The political economy of anti-Malaysian demonstrations in Indonesia — Farish A. Noor
JUNE 25 — By now, most of us have heard, seen or read news and images of demonstrators attacking the Malaysian embassy in downtown Jakarta, and many of us are equally familiar with images of Indonesian demonstrators burning the Malaysian flag.
Distasteful though some of these images may be, it would be wise for intelligent Malaysians and Indonesian to work together and understand the nature of these demonstrations, and to ask the following questions:
1. Why do they happen?
2. Who is behind them?
3. Whose interests are being served?
4. How can well-meaning Malaysians and Indonesian work together to generate more goodwill, understanding and genuine fellow-feeling between the two nations?
Let us start with the first question, of why these demonstrations have been happening and why they seem to be occurring with some frequency.
Well, unfortunately, my prognosis at this stage is not a happy one, for I believe that these demonstrations will not only continue but also increase in frequency over the next couple of years.
The reason for this is simple enough: Next year (2013) will mark the beginning of an intense round of year-long campaigning in the lead-up to the presidential elections of 2014. And as practically all of the contending parties have made it a campaign issue to decry President Susilo Bambang Yudhoyono (SBY) as being “soft” on Malaysia (and other Asean countries), then Malaysia-bashing will certainly be one of the main themes that all parties will hark upon.
This addresses the second question, which is, who is behind them? The answer is many of the newly minted political parties of Indonesia, that includes a swathe of hyper-nationalist parties led by politicians whose discourse seem surprisingly alike in their lack of imagination and pyrotechnics.
Indonesia is witnessing a boom at the moment, but this is also happening in a country where wage and income differentials remain stark and where outstanding issues (such as the struggle in West Papua, the Lapindo mud slide in East Java) remain unresolved.
Unfortunately in such circumstances, to jump the gun and to unfurl the banner of hyper-nationalism is too easy an option, and many will go for it. Lest it be forgotten, it should be noted that President Yudhoyono — notwithstanding his weakness on some issues — has probably been one of the most pro-market, pro-FDI and pro-Asean Presidents over the past decade. During his time relations with Malaysia, Singapore and the rest of Asean improved tremendously.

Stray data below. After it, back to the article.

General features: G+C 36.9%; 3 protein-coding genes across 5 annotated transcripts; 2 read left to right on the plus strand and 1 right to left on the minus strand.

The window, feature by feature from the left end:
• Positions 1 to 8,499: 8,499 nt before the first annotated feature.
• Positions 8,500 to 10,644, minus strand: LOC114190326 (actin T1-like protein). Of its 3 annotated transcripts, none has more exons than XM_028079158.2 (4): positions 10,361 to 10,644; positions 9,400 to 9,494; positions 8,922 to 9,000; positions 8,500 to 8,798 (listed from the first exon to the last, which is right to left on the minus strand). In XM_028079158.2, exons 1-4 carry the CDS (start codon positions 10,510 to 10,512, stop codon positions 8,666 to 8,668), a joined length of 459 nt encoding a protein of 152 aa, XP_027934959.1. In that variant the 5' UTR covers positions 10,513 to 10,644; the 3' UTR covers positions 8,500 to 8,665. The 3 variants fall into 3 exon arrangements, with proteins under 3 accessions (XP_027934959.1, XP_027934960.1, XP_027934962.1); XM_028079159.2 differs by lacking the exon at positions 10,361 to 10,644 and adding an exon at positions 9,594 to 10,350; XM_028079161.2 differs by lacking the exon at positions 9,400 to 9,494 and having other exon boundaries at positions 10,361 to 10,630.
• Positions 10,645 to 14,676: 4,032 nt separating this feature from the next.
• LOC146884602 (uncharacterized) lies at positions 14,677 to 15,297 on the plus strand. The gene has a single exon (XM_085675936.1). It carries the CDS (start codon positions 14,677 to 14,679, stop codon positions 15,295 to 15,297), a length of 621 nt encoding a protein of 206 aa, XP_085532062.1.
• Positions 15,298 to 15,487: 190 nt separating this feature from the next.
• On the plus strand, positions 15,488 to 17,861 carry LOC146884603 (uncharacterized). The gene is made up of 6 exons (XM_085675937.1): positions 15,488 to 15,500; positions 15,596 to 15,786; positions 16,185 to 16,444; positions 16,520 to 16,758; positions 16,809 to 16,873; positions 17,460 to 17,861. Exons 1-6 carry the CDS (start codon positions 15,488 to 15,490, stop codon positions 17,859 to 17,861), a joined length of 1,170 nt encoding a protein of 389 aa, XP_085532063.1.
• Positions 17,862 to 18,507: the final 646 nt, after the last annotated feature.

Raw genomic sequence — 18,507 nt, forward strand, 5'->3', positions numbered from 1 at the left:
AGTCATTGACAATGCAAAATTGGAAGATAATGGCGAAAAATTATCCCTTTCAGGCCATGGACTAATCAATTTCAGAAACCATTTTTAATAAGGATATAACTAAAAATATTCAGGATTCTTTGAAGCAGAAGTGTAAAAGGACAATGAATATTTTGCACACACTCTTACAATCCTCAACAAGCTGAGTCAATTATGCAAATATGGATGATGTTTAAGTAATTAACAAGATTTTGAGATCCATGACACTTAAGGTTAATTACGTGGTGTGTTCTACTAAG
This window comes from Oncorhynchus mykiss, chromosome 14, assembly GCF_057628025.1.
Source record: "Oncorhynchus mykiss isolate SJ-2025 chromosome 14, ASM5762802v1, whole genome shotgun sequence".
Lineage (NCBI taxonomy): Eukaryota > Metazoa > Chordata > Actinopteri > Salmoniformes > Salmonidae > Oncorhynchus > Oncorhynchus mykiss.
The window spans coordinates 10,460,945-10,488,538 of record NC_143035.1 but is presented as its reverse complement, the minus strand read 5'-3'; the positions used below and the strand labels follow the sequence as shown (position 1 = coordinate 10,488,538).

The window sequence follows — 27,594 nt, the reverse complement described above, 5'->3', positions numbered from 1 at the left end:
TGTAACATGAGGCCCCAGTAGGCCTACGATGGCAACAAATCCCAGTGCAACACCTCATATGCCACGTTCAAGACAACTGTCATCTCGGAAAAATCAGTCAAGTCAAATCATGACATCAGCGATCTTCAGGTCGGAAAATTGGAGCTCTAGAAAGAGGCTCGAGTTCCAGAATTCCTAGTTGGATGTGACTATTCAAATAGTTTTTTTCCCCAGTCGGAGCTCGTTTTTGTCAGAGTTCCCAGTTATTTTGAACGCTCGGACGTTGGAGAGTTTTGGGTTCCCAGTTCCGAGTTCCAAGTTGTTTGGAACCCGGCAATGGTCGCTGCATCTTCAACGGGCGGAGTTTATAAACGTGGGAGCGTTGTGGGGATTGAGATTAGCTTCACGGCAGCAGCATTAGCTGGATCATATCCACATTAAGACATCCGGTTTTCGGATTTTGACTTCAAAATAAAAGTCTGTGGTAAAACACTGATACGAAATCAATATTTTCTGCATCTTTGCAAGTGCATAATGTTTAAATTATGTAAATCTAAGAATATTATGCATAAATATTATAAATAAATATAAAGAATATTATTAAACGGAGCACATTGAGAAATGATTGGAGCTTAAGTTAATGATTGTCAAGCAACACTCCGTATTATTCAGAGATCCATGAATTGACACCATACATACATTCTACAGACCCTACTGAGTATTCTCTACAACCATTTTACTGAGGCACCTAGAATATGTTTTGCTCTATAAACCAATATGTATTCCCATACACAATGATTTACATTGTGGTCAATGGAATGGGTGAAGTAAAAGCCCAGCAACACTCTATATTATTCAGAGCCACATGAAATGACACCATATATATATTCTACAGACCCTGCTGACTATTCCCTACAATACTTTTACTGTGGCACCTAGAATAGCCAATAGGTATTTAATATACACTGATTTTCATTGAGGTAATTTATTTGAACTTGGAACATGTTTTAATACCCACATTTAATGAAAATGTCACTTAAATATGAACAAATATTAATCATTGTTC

However the entry of foreign capital (which has been crucial to Indonesia’s economic bounceback) has also been criticised by SBY’s opponents as a case of “selling the country to foreigners”, and as such we should not be too surprised to see the rise of hyper-nationalism in Indonesia today.
This in turn answers the third question, which is, whose interests are being served? The answer is simple too: Basically all the new parties and wannabe-Presidential candidates who are trying to ride the high horse of patriotism and nationalism, and to unite Indonesians against every external threat, real or imagined. While that happens let us not forget that in so many countries that have experienced crisis (including Malaysia, in the past) the search for scapegoats and punching bags is often the first option taken.
These newly emerging interests belong to the new socio-economic classes and groupings that have been rising since the fall of Suharto in May 1998. Note that since then almost all the old parties have suffered an eclipse in popularity.
The Golkar party, which won around 70 per cent of the popular vote since the election of 1971 has since been declining, with its vote share dropping to 20 to now 14 per cent at the last election of 2009.